AVR Compiler toolchain for MAC using ATmega8 microcontroller

The following instructions are from early 2007 and are pretty outdated by now. They are still here for reference, but they are not maintained anymore and very likely won’t work with recent versions of MacOS anymore.
After having developed software for the AVR under Windows and Linux the only major plattform missing was MacOS X. Since we recently got a Mini Mac in our home office i decided to build a working development chain for MacOS X as well.
This page will tell you all the Mac specific stuff. It will not cover the basics of AVR programming. Please look e.g. here, here or just ask google.
A simple AVR development chain usually consists of the following parts:

  • A compiler toolchain,
  • a hardware programming interface with
  • matching programming software and
  • a serial interface for debugging with
  • a terminal program.

The compiler toolchain

If you want a powerful, free and portable compiler for the AVR you’ll end up with gcc. Fortunately, gcc is supporting the AVR cpu for quite some time now and e.g. the WinAVR toolchain for AVR development under windows is based on this compiler. Many people have already ported these compilers to MacOS X incl. the fink project and others. Unfortunately i had either trouble getting some parts to install properly (fink didn’t offer to install all the required libs) or the compilers were just outdated versions and a long time ago updated to the latest gcc version. I therefore tried my install_avr_gcc.sh script that i am using to achieve the same under linux. This script has the advantage of being easily updated to use the latest compiler. Furthermore it installs the entire toolchain into /usr/local/avr which keeps the setup seperated and you can easily remove everything for your system without a trace just by deleting the entire tree under /usr/local/avr.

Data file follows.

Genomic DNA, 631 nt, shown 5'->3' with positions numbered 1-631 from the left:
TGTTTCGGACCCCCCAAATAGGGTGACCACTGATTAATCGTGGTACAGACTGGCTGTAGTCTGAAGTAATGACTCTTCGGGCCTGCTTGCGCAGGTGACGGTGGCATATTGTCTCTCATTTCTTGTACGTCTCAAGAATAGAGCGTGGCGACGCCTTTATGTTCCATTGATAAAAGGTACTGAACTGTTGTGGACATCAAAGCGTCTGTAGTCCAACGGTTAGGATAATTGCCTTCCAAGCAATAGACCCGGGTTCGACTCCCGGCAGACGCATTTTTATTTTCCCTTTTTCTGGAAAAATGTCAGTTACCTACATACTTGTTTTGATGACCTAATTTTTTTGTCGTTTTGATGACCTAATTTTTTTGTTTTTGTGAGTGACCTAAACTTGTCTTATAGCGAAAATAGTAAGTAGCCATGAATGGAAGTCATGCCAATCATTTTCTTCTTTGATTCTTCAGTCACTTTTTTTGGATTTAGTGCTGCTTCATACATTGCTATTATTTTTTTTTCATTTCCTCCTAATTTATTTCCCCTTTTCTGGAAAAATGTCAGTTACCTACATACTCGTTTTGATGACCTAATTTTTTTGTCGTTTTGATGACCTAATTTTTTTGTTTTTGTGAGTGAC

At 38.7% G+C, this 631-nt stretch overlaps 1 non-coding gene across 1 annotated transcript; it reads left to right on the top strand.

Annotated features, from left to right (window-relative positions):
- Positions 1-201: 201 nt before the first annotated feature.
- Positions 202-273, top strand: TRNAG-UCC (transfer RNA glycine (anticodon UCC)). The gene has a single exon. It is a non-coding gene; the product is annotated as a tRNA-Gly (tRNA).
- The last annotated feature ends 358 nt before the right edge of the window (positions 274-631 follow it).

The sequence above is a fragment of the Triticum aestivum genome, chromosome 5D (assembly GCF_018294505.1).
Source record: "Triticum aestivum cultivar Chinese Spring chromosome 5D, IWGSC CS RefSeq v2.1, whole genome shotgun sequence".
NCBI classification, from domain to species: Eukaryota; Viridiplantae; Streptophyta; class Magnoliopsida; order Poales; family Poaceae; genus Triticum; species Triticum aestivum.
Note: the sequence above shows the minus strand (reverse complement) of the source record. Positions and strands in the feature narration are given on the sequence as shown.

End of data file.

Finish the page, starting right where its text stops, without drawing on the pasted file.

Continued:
In order to have the script run successfully you’ll need to have some applications installed on your system. First of all this is the XCode development suite. This is necessary since the installation script needs the gcc that comes with XCode to build the mac port of the avr-gcc. Furthermore the wget, bison and flex tools are required to build the toolchain. You can get these three from the fink project as well.
Once you have all this set up, just run install_avr_gcc.sh from the command line. The script will first download all source code required and then start to build everything. You can now take a break as this will take some time.
Once the script is done, your new compiler is installed. Type /usr/local/avr/bin/avr-gcc to test-run it.

A demo program

A simple demo application (led-blink.tgz) is available to test your setup. It was meant to be used with a Atmega8 CPU. Just untar the archive and type make blinky.hex to compile it.

The hardware programmer

Most cheap AVR programmers are little more than a cable that directly attaches to a PCs printer port. Unfortunately todays Macs don’t come with the necessary parallel printer port and a standard USB-to-printer-converter cable only works with printers but not with this kind of adapter cables.
There are commercial USB solutions for this problem, but these are usually quite expensive. Luckily Thomas Fischl has developed his usbasp, a cheap do it yourself USB programmer that works under windows, linux and under MacOS X.
For more detail: AVR Compiler toolchain for MAC using ATmega8 microcontroller

About The Author

Ibrar Ayyub

I am an experienced technical writer holding a Master's degree in computer science from BZU Multan, Pakistan University. With a background spanning various industries, particularly in home automation and engineering, I have honed my skills in crafting clear and concise content. Proficient in leveraging infographics and diagrams, I strive to simplify complex concepts for readers. My strength lies in thorough research and presenting information in a structured and logical format.

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